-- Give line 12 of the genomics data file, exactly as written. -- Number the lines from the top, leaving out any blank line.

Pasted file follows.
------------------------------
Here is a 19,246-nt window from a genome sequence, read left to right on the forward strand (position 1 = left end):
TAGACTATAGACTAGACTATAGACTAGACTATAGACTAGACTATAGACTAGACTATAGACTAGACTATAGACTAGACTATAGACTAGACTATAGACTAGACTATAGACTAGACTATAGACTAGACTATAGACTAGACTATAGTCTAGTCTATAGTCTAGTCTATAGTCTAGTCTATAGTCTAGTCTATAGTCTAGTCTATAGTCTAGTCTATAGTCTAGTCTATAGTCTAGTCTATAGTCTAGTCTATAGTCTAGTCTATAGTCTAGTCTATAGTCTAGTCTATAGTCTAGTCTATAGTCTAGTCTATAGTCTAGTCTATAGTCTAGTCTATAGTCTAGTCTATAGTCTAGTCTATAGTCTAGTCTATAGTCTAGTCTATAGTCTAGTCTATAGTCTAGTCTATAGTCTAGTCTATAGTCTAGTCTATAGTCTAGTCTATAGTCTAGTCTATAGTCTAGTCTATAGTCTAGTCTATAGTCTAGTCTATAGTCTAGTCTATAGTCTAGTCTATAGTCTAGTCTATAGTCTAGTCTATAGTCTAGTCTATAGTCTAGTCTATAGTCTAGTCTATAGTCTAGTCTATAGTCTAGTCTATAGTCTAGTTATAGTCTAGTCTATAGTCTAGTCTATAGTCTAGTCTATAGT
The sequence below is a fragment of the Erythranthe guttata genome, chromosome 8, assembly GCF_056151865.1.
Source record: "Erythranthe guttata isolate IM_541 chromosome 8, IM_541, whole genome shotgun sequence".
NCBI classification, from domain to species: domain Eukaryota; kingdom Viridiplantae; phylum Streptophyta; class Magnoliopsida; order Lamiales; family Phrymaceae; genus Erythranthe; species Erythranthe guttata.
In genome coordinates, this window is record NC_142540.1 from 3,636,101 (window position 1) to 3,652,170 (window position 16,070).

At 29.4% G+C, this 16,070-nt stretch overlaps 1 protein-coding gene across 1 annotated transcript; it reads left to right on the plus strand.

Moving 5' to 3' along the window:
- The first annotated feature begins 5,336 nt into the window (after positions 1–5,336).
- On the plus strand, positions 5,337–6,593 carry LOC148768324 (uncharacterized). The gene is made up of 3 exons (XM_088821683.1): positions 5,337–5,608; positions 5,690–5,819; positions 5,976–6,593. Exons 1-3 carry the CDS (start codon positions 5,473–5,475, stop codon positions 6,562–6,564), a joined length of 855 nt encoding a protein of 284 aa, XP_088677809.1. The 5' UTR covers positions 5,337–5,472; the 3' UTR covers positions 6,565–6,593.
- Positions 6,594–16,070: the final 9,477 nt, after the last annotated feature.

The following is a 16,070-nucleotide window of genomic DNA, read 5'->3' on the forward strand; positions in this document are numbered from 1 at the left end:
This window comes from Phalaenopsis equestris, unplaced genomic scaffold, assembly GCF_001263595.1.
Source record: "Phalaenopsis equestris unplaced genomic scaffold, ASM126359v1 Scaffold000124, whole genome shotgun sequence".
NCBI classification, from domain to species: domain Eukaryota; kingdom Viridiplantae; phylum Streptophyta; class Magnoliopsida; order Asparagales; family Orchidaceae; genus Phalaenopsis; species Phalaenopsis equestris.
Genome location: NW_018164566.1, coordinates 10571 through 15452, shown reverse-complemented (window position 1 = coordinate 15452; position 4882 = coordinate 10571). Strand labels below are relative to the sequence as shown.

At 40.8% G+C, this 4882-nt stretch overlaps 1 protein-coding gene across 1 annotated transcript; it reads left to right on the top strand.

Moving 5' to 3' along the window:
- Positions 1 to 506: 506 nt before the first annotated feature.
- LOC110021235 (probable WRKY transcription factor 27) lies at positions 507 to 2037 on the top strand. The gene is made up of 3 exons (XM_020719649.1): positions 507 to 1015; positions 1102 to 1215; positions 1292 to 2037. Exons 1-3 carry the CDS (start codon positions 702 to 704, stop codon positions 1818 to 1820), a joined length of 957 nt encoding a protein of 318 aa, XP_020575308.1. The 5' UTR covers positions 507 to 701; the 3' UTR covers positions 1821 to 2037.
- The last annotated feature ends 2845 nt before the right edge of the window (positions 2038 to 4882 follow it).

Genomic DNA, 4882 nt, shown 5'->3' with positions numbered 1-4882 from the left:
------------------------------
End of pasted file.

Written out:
The following is a 16,070-nucleotide window of genomic DNA, read 5'->3' on the forward strand; positions in this document are numbered from 1 at the left end: